Have you ever admired the old houses covered with shingles from an open-air village museum? Well, those shingles were most likely hand-split piece by piece in a small carpentry workshop from the village of Breb, Maramureș. Making roof shingles is an old-time skill, once widely practiced throughoutthe world, but now still in demand in a few remote places where people weren’t so quick to discard the traditional ways and disregard the natural advantages of wood.
In the yard, whole stacks of fresh-cut logs, piled tree trunks, mounds of shingles, and the sounds of hammering and wood splitting coming from the workshop, hands, and minds working together splitting and shaping each roof element with great speed and precision.
As we’ve been told, finding the material is the hardest part. Only wood from shady forests is harvested.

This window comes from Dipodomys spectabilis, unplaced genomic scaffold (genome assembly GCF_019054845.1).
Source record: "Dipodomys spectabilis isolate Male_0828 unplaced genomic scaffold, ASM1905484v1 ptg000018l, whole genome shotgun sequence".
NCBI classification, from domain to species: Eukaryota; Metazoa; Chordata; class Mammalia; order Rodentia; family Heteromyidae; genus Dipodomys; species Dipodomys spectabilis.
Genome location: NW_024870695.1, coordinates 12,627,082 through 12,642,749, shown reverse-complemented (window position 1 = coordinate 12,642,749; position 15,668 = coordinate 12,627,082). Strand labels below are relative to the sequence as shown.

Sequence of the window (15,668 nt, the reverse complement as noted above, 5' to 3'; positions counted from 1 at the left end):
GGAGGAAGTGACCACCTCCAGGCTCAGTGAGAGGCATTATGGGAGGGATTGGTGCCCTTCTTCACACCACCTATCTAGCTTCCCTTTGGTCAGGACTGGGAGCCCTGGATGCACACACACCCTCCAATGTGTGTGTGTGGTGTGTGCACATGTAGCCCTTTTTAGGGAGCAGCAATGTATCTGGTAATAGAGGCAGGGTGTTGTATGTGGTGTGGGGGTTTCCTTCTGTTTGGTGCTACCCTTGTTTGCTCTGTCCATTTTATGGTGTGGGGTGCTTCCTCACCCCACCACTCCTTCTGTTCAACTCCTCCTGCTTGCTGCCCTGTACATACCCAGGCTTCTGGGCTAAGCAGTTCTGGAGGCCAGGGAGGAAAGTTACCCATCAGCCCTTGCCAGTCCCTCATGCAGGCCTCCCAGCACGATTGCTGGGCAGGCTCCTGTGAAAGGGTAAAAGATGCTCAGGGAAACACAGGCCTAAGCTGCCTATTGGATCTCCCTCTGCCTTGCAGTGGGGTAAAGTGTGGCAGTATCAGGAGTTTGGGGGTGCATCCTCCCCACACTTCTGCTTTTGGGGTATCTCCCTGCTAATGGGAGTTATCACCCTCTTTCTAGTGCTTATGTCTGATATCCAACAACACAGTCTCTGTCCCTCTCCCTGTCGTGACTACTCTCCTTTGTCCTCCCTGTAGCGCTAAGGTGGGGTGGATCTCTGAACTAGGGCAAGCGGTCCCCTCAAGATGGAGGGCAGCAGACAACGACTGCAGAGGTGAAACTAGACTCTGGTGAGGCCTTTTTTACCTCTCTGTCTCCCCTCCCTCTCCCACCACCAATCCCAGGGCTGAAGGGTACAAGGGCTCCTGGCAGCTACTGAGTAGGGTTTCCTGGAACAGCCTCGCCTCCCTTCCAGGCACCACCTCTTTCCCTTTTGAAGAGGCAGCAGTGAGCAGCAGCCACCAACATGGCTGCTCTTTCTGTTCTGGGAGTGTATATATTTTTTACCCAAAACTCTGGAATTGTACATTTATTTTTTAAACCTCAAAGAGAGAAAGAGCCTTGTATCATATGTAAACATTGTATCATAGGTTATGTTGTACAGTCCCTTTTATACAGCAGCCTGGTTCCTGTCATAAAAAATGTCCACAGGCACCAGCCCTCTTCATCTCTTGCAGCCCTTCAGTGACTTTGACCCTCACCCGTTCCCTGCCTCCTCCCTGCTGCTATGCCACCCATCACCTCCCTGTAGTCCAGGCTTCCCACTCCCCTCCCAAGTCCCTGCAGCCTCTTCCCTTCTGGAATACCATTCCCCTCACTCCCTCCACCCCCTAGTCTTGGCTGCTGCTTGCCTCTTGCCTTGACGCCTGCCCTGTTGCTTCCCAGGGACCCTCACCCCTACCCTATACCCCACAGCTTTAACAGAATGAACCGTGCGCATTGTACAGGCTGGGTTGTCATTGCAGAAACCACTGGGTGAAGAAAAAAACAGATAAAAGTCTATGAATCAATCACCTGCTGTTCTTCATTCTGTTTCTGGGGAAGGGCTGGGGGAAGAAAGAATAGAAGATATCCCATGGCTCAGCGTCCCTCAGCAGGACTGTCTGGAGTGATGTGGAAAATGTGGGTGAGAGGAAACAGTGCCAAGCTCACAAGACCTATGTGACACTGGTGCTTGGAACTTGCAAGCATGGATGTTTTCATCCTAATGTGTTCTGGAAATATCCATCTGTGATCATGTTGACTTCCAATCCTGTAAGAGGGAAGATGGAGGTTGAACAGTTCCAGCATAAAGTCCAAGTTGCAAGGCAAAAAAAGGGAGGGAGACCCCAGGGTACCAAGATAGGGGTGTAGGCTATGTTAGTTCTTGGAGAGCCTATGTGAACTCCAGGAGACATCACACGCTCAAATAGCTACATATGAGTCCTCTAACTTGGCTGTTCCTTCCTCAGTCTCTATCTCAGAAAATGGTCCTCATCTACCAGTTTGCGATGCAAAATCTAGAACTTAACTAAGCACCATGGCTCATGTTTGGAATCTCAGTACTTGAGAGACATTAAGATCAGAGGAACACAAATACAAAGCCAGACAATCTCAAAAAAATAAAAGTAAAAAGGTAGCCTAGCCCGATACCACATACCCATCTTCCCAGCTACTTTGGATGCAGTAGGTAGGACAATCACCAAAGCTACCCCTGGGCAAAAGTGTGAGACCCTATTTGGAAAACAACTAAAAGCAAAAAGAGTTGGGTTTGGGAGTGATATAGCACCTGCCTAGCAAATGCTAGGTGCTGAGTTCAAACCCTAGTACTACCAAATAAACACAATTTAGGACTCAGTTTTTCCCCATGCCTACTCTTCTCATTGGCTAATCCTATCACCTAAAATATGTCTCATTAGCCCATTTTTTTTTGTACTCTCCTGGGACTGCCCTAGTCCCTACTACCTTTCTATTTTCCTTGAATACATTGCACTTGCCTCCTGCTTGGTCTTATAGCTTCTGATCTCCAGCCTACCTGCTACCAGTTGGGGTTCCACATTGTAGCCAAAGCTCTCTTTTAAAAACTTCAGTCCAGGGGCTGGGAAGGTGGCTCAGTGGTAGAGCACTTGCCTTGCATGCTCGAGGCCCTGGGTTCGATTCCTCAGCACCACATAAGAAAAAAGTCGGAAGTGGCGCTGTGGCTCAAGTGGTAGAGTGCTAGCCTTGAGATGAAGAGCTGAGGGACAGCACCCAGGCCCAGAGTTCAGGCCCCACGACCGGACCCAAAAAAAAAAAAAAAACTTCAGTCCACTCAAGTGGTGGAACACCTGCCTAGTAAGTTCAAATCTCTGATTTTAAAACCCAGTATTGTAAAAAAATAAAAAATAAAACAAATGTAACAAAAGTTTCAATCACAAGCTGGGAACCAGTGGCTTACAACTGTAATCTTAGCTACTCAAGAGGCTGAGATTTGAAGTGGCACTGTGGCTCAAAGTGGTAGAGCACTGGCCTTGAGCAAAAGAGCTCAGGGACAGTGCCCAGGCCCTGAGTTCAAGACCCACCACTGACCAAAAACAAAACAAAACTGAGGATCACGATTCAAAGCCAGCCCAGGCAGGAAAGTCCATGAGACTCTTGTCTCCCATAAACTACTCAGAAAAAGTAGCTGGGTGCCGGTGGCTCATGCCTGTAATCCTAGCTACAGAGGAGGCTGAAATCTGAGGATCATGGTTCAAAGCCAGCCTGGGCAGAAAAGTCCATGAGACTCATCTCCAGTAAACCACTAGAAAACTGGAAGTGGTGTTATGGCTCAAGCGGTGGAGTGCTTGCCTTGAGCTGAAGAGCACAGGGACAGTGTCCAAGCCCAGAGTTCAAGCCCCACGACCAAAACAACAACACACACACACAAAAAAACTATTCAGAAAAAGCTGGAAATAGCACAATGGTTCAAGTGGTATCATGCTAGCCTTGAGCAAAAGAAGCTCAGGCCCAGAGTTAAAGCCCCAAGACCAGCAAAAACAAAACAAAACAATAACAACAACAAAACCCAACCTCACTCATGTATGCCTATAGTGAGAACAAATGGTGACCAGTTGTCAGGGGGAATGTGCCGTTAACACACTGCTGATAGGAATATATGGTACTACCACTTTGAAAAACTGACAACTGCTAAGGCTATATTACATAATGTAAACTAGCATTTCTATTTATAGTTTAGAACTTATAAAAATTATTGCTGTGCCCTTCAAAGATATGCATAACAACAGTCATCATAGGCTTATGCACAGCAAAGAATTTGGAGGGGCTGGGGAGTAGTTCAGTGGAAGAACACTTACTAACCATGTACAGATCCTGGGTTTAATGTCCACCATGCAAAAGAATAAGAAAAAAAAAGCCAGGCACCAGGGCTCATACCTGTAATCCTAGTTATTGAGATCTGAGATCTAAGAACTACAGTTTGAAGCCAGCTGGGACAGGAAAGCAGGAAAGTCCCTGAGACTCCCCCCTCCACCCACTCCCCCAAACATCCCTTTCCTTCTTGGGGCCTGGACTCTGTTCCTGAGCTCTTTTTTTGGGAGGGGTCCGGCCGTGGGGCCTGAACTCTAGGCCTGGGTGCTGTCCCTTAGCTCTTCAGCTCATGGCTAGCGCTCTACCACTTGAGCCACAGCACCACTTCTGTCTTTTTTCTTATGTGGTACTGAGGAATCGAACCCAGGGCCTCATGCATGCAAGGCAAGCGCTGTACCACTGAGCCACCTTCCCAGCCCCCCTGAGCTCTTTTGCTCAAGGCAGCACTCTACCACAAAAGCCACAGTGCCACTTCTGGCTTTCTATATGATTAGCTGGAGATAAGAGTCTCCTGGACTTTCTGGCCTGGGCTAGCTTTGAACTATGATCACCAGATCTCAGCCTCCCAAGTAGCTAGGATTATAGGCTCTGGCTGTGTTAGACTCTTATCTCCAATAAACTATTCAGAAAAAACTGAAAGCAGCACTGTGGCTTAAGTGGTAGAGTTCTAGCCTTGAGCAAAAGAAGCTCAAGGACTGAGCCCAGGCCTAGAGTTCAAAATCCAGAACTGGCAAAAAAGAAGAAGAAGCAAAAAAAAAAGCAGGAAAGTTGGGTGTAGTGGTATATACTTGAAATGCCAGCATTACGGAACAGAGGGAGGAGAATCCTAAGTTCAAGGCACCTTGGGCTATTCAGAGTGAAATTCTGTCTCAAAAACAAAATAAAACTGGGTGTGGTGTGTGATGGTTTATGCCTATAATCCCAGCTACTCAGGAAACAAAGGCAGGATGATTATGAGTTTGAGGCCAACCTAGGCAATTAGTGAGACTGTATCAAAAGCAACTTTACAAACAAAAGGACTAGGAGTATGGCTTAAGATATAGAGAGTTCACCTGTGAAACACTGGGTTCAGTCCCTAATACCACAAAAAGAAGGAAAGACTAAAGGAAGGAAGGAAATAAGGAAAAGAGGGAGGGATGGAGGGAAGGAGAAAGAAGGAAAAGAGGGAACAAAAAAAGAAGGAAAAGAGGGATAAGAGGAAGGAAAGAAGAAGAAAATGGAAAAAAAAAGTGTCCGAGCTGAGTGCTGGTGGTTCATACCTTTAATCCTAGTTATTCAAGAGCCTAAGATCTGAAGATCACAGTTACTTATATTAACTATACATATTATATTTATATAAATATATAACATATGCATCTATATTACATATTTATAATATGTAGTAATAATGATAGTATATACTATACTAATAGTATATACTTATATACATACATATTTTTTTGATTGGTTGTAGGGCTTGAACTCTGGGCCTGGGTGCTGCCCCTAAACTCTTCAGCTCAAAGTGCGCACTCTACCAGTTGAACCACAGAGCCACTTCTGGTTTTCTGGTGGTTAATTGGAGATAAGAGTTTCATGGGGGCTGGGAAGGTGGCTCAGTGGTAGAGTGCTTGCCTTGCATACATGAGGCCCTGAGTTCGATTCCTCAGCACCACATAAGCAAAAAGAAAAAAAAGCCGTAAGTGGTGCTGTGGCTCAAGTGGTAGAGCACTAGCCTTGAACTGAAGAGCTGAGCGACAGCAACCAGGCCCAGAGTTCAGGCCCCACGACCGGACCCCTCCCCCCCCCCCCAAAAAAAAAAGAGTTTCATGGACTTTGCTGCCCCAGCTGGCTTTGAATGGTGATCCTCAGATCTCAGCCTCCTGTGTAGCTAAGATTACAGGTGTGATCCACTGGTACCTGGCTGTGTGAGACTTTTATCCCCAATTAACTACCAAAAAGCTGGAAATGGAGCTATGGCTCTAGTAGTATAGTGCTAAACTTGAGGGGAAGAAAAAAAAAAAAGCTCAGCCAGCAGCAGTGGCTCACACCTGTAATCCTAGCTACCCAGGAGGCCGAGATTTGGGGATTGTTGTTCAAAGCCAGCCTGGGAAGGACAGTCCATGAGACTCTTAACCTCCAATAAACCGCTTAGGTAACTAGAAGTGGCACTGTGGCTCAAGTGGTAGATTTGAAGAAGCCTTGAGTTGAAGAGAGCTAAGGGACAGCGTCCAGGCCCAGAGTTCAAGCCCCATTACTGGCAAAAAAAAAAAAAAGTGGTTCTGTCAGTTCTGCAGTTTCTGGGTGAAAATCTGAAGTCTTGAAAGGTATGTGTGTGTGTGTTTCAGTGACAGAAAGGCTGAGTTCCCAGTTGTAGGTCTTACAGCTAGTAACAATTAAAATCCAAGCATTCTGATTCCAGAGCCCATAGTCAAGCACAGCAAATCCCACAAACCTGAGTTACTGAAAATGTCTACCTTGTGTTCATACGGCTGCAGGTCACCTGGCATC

A small test cut is made at the base of the trunk to test it. If it is lustrous, with a left-hand twist of grain, and has no knobs, then it is suitable for the job.
It doesn’t require a vast array of tools to get the job done, just a few essential hand tools axe, mallet, draw-knife, and froe.
The wood is split and installed green. To begin with, shake bolts are split out of a whole trunk with axes.
Then, shingles are cut from these blocks of wood using a froe and mallet and a shave horse. They are finished and shaped with a draw knife.
At that stage, the carpenter uses the draw knife to smooth the shingles and straighten out any irregularities to ensure that they would lie flat. An inclined cut is made so that the overlapping side is thinner. They overlap at a distance of 1.18 in, with an exposure of 8.6 inches.
During installation, it is moistened to prevent any cracking. The shingles are soaked in a special solution against fungi and woodworm. This used to happen naturally in old houses, where shingles were exposed to the smoke released through the attic vents for a long time, treating the roof and strengthening it.
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